Over Zoom, Kathy Joseph, owner of and winemaker for Fiddlehead Cellars, comes across as modest—self-effacing, even. My theory is she’s letting her wines speak for themselves, in clear tones of expertise and pleasure. No one could know the Sta. Rita Hills better than her, and her wines—elegant and age-worthy Pinot Noirs, and astonishing, exotic Grüner Veltliners among them—rival any in the Santa Barbara area. She makes Oregon Pinot Noir as well.
Joseph founded Fiddlehead in 1989 with the purchase of a 100-acre flower farm located at the midpoint of the Sta. Rita Hills’ southern corridor. In 2004 her Sauvignon Blanc got name-checked in Sideways. She planted 2.8 acres to Grüner in 2012.
I was privileged recently to attend a lengthy virtual tasting with Joseph. We moved through Fiddlehead Cellars’ 2015 ‘Seven Twenty Eight’ Pinot Noir, Sta. Rita Hills ($46), 2015 ‘Oldsville’ Pinot Noir, Oregon ($60), 2014 ‘Lollapalooza’ Pinot Noir, Sta. Rita Hills ($88), and the 2016 Grüner Veltliner, Sta. Rita Hills ($30).
Joseph spoke of her commitment to making wines that are delicious now but can age—something she achieves in part through the costly practice of holding bottles back until they are really ready.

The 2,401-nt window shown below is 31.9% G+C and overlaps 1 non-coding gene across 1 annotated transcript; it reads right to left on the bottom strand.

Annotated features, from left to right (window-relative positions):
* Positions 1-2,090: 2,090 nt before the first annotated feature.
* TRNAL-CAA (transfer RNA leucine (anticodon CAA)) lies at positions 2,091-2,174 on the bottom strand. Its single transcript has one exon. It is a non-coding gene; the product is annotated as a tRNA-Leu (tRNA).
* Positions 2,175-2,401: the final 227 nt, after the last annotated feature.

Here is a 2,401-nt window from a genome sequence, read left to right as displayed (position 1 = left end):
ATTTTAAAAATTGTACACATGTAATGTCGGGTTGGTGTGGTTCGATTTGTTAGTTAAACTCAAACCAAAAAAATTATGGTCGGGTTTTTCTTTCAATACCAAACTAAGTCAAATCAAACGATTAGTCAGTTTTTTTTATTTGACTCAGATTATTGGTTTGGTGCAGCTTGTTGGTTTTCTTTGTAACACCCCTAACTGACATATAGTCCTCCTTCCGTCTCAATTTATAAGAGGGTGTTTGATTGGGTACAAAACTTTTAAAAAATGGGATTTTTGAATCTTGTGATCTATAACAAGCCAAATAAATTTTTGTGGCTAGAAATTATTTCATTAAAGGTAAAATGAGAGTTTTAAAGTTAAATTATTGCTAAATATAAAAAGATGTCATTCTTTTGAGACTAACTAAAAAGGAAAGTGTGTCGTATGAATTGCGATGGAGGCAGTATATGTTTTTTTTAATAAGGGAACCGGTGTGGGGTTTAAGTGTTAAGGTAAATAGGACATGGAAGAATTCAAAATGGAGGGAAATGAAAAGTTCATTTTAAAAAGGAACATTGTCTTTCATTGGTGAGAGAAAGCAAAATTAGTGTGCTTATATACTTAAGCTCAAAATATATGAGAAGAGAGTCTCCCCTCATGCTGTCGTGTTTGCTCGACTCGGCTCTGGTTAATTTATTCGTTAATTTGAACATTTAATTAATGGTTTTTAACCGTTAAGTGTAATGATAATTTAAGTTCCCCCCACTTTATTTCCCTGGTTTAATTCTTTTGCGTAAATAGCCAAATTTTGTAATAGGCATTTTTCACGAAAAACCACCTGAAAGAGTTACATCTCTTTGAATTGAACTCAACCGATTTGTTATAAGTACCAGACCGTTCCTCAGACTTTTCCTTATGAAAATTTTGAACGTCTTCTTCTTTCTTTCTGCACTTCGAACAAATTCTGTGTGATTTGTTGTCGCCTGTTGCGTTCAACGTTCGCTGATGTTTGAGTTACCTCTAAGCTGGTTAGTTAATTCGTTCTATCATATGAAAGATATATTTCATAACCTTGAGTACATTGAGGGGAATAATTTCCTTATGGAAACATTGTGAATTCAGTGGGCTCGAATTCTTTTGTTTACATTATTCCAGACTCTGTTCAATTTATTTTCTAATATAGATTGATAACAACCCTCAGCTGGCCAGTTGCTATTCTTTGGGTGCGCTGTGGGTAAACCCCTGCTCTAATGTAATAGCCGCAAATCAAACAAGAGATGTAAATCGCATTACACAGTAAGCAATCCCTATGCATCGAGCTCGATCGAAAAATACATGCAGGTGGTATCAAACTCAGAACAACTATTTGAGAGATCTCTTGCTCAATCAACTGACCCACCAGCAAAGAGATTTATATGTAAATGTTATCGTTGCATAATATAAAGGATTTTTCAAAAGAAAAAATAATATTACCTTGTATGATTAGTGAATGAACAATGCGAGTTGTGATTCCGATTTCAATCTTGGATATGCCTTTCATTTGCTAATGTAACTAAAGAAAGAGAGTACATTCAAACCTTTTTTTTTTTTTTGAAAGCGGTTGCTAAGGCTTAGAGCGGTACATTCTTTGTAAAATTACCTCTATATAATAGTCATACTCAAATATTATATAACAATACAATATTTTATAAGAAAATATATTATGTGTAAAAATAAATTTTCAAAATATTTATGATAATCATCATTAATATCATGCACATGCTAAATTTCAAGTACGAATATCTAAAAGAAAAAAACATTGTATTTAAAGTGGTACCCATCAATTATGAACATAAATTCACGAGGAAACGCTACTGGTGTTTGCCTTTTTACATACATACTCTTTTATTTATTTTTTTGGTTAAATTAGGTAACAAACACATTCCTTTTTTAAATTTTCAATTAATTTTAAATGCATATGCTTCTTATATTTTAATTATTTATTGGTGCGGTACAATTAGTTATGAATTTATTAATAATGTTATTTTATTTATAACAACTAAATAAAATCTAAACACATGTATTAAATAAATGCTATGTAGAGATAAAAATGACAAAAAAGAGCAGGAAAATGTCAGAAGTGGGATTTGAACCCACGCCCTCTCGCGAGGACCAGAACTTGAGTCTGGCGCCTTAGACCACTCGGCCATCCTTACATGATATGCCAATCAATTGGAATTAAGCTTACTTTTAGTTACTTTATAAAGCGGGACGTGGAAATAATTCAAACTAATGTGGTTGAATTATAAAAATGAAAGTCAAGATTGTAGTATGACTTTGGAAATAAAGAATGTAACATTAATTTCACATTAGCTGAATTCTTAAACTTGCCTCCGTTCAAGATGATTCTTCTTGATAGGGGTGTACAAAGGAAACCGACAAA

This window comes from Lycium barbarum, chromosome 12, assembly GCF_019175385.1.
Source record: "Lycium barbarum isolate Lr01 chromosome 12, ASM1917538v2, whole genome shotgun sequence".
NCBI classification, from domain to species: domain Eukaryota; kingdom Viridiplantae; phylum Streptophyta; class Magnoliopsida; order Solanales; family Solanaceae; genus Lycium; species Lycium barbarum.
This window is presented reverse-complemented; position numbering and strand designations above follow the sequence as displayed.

Below, some highlights of the conversation with this very hands-on winemaker.
What have you been up to lately?
Yesterday, I was building about eight pallets in my warehouse in anticipation of a wine club shipment coming up. So not only am I making the wines and deciding what to release and writing the notes, but I’m also driving the forklift and, you know, trucking that in between warehouses. And then later today, of course, I’ll be supervising the actual packing where we completely customize everyone’s wine club shipment. I’m all about efficiencies.
On Sunday, it was a joy to make time for a special tasting visitor. I had the chance to pull out some of my older reserve wines—06, 07, 08 Lollapalooza, some of my barrel select wines. Especially with the older whites that I pull out, it’s always a surprise and a joy to see how well they perform over time. I mean, like zero oxidation in the whites, even a 2001 Sauvignon Blanc.
That was the type of wine that got mentioned in Sideways. You sort of started with that grape.